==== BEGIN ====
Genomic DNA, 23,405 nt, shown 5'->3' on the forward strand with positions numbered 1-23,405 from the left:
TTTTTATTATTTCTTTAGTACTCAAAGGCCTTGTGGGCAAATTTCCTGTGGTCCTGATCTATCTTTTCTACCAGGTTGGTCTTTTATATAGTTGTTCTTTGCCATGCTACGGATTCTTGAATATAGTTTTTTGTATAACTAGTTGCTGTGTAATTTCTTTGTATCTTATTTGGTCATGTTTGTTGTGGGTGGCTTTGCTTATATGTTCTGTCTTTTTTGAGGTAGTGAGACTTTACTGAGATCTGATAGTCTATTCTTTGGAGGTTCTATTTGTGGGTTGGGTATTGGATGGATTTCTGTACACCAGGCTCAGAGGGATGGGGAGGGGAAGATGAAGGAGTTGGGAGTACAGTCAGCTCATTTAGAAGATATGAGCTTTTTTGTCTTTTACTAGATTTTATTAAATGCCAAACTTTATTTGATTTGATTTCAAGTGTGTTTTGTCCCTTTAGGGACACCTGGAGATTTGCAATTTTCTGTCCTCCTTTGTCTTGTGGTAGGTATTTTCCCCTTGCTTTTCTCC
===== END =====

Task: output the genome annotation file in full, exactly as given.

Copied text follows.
Genomic DNA, 23,405 nt, shown 5'->3' on the forward strand with positions numbered 1-23,405 from the left:
TTTTTATTATTTCTTTAGTACTCAAAGGCCTTGTGGGCAAATTTCCTGTGGTCCTGATCTATCTTTTCTACCAGGTTGGTCTTTTATATAGTTGTTCTTTGCCATGCTACGGATTCTTGAATATAGTTTTTTGTATAACTAGTTGCTGTGTAATTTCTTTGTATCTTATTTGGTCATGTTTGTTGTGGGTGGCTTTGCTTATATGTTCTGTCTTTTTTGAGGTAGTGAGACTTTACTGAGATCTGATAGTCTATTCTTTGGAGGTTCTATTTGTGGGTTGGGTATTGGATGGATTTCTGTACACCAGGCTCAGAGGGATGGGGAGGGGAAGATGAAGGAGTTGGGAGTACAGTCAGCTCATTTAGAAGATATGAGCTTTTTTGTCTTTTACTAGATTTTATTAAATGCCAAACTTTATTTGATTTGATTTCAAGTGTGTTTTGTCCCTTTAGGGACACCTGGAGATTTGCAATTTTCTGTCCTCCTTTGTCTTGTGGTAGGTATTTTCCCCTTGCTTTTCTCC